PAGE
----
Weiner: Banks Charge Victims Of Bounced Checks
If you write a check and it bounces, you should expect to be charged a high fee: you've wasted the time and money of both the bank and the person you're supposed to pay. But receive a bad check, and that should be punishment enough, since you've done nothing wrong! But banks make a bundle charging the recipients of bad checks high fees, especially in New York. Highlights of the Weiner Bank Fee Survey: •Banks in New York City charge an average of $16.94 to the recipients of bad checks, an increase of nearly 27 per cent over what the same banks charged in 2003 when the average fee was $13.34. •Brooklyn Federal Savings Bank charges recipients of bad checks a whopping $40 per check. •Six other banks that charge over $35: Bank of America, Hudson Valley Bank, Sterling National Bank, Apple Bank, New York National Bank, and Flush - ing Savings Bank. •Victory State Bank in Staten Is - land and Metropolitan National Bank were the only banks to not charge a fee for trying to deposit a bad check. •Major New York City banks like Chase, Citibank, and HSBC charge $10 for every bad check received by a customer. Imposing fees on people who write bad checks provides overdraft disincentive, and more than covers the cost to banks of processing what turn out to be worthless pieces of paper. So that's what banks do. End of story, right? Wrong.
That's because banks have turned bounced checks into a cash cow by also charging fees to people who, through no fault of their own, receive bad checks. Called deposit items returned (DIR) fees, they put New York ers in potential double jeopardy every time they cash a check. If New Yorkers cash a bad check, they (1) lose out on money from the bounced check, and (2) the bank slams them with a high fee, even if it's not their fault.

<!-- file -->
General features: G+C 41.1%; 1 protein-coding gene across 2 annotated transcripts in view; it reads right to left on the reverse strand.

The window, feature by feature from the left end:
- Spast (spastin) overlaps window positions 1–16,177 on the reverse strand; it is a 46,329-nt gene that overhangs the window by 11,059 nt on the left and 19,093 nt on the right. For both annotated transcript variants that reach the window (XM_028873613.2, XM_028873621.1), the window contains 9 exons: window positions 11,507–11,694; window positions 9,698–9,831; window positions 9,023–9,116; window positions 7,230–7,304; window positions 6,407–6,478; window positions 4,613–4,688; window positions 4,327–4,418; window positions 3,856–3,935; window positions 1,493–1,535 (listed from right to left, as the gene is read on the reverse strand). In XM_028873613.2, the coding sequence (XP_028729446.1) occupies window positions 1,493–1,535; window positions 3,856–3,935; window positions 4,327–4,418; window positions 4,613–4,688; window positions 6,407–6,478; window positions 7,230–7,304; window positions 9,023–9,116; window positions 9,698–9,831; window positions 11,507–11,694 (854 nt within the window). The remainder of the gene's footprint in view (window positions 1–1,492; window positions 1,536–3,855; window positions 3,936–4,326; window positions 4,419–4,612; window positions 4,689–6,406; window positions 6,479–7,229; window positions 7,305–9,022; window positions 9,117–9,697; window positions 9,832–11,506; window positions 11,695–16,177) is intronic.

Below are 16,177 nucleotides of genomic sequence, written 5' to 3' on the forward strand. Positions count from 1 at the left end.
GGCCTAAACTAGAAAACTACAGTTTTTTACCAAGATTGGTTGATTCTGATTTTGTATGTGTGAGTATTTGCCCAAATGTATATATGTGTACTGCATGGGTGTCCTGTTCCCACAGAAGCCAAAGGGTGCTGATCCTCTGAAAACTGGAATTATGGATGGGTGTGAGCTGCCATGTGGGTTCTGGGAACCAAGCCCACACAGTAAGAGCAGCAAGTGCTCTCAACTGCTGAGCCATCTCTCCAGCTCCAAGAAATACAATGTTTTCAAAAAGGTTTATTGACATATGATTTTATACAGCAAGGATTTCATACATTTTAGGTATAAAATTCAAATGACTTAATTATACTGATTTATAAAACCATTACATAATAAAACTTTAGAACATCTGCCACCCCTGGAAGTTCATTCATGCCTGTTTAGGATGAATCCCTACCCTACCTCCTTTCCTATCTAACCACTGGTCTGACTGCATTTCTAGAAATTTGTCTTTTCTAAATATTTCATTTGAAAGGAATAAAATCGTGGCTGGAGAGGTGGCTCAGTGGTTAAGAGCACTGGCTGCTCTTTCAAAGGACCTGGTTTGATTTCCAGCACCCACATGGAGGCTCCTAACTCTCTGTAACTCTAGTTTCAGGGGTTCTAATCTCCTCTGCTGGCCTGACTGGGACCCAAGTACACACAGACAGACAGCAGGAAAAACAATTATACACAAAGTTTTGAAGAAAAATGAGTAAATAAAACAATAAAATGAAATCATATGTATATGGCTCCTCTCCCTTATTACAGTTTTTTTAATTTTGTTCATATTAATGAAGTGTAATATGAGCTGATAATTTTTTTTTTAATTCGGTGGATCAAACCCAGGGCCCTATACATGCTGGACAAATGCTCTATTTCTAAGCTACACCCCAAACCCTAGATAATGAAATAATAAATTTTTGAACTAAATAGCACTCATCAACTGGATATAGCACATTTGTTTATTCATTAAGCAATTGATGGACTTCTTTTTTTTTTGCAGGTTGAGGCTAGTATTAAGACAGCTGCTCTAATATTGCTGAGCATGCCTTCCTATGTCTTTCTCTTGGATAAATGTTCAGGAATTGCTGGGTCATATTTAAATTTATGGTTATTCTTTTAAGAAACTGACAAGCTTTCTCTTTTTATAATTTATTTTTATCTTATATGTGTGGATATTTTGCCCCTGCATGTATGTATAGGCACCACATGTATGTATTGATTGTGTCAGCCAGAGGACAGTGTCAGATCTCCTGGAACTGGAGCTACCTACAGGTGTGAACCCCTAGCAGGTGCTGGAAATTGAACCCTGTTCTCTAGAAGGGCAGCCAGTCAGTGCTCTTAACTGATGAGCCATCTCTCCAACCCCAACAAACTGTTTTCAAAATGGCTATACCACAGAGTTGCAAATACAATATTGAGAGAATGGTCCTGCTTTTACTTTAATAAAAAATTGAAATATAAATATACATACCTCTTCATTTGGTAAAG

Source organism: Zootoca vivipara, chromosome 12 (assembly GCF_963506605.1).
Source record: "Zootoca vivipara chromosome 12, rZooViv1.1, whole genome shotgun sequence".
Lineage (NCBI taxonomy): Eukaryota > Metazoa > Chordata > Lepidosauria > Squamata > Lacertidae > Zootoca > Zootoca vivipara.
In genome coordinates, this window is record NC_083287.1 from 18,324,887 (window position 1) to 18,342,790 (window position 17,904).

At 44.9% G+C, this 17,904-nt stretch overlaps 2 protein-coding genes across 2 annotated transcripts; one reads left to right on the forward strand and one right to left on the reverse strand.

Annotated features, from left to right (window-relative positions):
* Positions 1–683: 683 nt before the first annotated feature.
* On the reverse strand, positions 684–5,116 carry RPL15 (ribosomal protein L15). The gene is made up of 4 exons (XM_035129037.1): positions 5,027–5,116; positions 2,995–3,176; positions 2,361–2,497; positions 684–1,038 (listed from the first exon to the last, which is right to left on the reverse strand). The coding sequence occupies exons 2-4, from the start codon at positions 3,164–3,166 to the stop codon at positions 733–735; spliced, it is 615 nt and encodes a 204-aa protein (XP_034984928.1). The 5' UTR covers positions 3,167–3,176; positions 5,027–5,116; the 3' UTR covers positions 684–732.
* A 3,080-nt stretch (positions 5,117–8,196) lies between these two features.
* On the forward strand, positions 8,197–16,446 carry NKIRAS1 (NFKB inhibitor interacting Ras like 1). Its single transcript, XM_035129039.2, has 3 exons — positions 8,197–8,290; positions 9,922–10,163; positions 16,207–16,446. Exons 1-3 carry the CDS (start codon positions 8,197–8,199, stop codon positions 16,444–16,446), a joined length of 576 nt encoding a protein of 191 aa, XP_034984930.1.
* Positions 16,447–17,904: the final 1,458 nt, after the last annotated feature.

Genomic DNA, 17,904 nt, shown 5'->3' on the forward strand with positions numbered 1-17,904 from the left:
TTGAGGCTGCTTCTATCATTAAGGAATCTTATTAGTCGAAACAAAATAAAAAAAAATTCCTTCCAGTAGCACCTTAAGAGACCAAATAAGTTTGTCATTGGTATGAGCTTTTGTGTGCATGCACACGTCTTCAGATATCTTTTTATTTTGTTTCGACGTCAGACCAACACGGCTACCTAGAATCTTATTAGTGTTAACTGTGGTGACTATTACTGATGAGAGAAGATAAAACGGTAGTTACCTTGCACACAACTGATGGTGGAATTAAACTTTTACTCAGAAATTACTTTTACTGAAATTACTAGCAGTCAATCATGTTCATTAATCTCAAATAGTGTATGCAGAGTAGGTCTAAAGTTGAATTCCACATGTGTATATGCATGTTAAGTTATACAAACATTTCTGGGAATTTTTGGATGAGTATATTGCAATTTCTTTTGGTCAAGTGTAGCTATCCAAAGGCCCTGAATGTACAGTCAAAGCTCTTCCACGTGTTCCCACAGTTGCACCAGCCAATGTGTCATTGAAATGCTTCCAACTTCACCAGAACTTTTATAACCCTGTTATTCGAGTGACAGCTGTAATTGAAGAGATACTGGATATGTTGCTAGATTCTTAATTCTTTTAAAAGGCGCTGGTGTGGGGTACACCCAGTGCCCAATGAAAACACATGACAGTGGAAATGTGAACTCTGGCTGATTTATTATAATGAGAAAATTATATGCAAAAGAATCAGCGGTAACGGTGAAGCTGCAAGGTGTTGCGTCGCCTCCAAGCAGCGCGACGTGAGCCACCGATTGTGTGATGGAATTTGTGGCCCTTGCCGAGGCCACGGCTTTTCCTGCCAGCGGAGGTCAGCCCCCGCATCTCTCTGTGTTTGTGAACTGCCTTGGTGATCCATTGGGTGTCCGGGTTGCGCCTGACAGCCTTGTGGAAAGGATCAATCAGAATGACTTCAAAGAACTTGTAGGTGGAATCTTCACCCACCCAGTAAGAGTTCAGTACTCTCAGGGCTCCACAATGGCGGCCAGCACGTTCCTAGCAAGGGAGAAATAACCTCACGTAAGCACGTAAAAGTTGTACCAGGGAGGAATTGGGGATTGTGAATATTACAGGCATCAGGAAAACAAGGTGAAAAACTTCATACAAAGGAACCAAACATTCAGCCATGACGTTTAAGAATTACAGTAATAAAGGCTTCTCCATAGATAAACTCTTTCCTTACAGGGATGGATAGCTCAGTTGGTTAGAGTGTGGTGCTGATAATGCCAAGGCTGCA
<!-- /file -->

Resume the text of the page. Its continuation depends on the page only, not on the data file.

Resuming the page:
Weiner's Innocent Check Depositor Protection Act
will prohibit banks from unfairly profiting at the public's ex pense by prohibiting them from charging DIR fees.
"Every time a New Yorker cashes or deposits a check that bounces, he or she is hit by a real double whammy," said Weiner. "You don't get the money you were counting on and the bank piles on with a high fee, even though it's not your fault. It's time for banks to stop charging DIR fees and cashing in on their customer's misfortune."
"So-called 'deposit item returned fees' are among the most frustrating of the hundreds of stealth charges that banks use to punish consumers and fatten their profits," said Russ Haven, legislative counsel for the New York Public Interest Research Group (NYPIRG). "When a consumer or a businessperson innocently deposits a check they have every reason to believe is good, they shouldn't get whacked with a big fee if it bounces. The reality is that the processing costs to the bank are minuscule."
To conduct the check fees survey, mem bers of Weiner's staff contacted 57 FDIC insured banks in New York City. Each bank was asked whether it provides personal checking accounts, and if so, what its deposit item re turn - ed and overdraft fees were. Rec ogniz - ing the consolidation in the banking in - dustry for purposes of comparison, banks that were in the 2003 study that have merged are listed under their new bank name.